A Hong Kong court on Wednesday heard appeal applications from jailed activist Edward Leung and two other defendants in a case related to the 2016 Mong Kok unrest.
The hearing drew over a hundred supporters, who showed up at the High Court chanting “Liberate Hong Kong, the revolution of our time” – a slogan first used in 2016 by Leung, later popularised in the 2019 pro-democracy movement.
Leung, 28, was asking for the court’s permission to appeal his six-year jail term, which was handed down last year after he was convicted of rioting. In a change of plans, Leung’s lawyer said the activist was only now seeking to appeal his sentence, not his conviction.
Appeal court judges Jeremy Poon, Carlye Chu and Derek Pang said they would reserve their judgment for a later date.
The Mong Kok unrest took place during February 8 and 9 in 2016 – the first two days of the Lunar New Year. It was triggered by the authorities’ attempts to clear street hawkers, which escalated into a bloody clash between police and protesters.
Barrister Lawrence Lok, representing Leung, said that the first instance judge handed down an excessive jail term because she “considered unrelated facts.” Despite Leung being convicted of only one rioting charge, the judge – in her sentencing calculations – took into account another charge of which Leung had been cleared, he said.
“If the [Portland Street rioting charge] is not established, then he should not be punished for it,” Lok said, adding that Leung should only accept criminal liability for his own actions.
Lok also said that Leung was indirectly held responsible for a fire lit on Fife street, despite the incident taking place 10 minutes after Leung’s arrest. The trial judge was also wrong to conclude that Leung’s actions were premeditated just because he had a helmet, mask and goggles, Lok added.
In response, the Director of Public Prosecutions David Leung argued that the court’s sentencing should consider the wider “background” of the events.
“Rioting is not just about the lawbreaking behaviour of one person. It is about the whole incident, the number of people involved, the level and scale of the violence, and the incidents that took place before and after a defendant was arrested,” Leung said.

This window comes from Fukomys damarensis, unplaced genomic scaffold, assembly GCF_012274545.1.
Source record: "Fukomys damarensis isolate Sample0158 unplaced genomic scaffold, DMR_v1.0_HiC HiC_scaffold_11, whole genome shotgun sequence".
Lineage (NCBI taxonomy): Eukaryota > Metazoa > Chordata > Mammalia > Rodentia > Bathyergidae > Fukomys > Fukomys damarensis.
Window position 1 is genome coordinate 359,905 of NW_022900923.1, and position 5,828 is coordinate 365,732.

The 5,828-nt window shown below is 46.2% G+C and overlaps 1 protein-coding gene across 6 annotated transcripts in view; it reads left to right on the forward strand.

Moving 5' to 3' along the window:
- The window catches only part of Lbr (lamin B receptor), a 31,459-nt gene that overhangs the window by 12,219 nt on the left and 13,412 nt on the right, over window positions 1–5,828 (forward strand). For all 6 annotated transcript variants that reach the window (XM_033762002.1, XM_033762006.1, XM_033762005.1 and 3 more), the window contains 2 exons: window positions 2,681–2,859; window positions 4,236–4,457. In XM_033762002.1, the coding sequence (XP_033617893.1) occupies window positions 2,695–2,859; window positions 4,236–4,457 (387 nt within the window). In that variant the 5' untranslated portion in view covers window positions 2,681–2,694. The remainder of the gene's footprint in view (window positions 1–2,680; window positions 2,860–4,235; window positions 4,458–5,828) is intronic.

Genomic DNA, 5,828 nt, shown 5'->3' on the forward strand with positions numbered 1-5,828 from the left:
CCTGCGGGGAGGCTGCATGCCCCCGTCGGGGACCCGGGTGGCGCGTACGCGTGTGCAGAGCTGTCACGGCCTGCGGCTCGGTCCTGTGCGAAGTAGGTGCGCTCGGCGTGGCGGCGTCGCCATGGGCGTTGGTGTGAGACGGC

In the same court case, Lo Kin-man, 32, was jailed for seven years for one count of rioting, while the 28-year-old Wong Ka-kui was handed three and a half years in jail after admitting to one count of rioting.
On Wednesday, Lo was asking for permission to appeal both his conviction and sentence, while Wong filed an application to appeal his sentence.
Leung a ‘spiritual leader’
The High Court on Wednesday saw rare scenes of people queueing up as early as 6am to gain admission to the hearing. Supporters also gathered outside the building’s vehiclular entrance to greet Leung as he arrived and left in a prison van.
Large, masked crowds were spotted outside the courthouse, chanting slogans and singing Eighteen – a song which Leung sang in the documentary Lost in the Fumes. A banner reading “Revolt” was also unfurled near the High Court’s sign on the building’s facade.
Despite Leung being jailed before the 2019 pro-democracy movement started, many have come to see him as a figurehead. Last week, a crowdfunding campaign to raise HK$350,000 for Leung’s appeal reached its goal within 15 minutes of being launched.
In a letter written from jail in July, Leung said protesters changed the course of Hong Kong’s history and wished them well.
“I urge you not to be controlled by hatred, but to remain alert and keep thinking in these dangerous times,” he wrote. “When those who were meant to solve society’s problems choose to ignore them… what we need is not for us to go against them with our precious lives, but instead in our suffering practice perseverance and hope.”
Hong Kong Free Press relies on direct reader support. Help safeguard independent journalism and press freedom as we invest more in freelancers, overtime, safety gear & insurance during this summer’s protests. 10 ways to support us.
- Hong Kong’s future Liberal Studies teachers vow to stand by the subject despite pro-Beijing pressure
- Never mind the dismal Hong Kong popularity ratings, Carrie Lam struggles on with her constituency of one
- Wanted Hong Kong activist Finn Lau – behind the faceless ‘Laam Caau’ persona – says he will seize any ‘chance of survival and give back’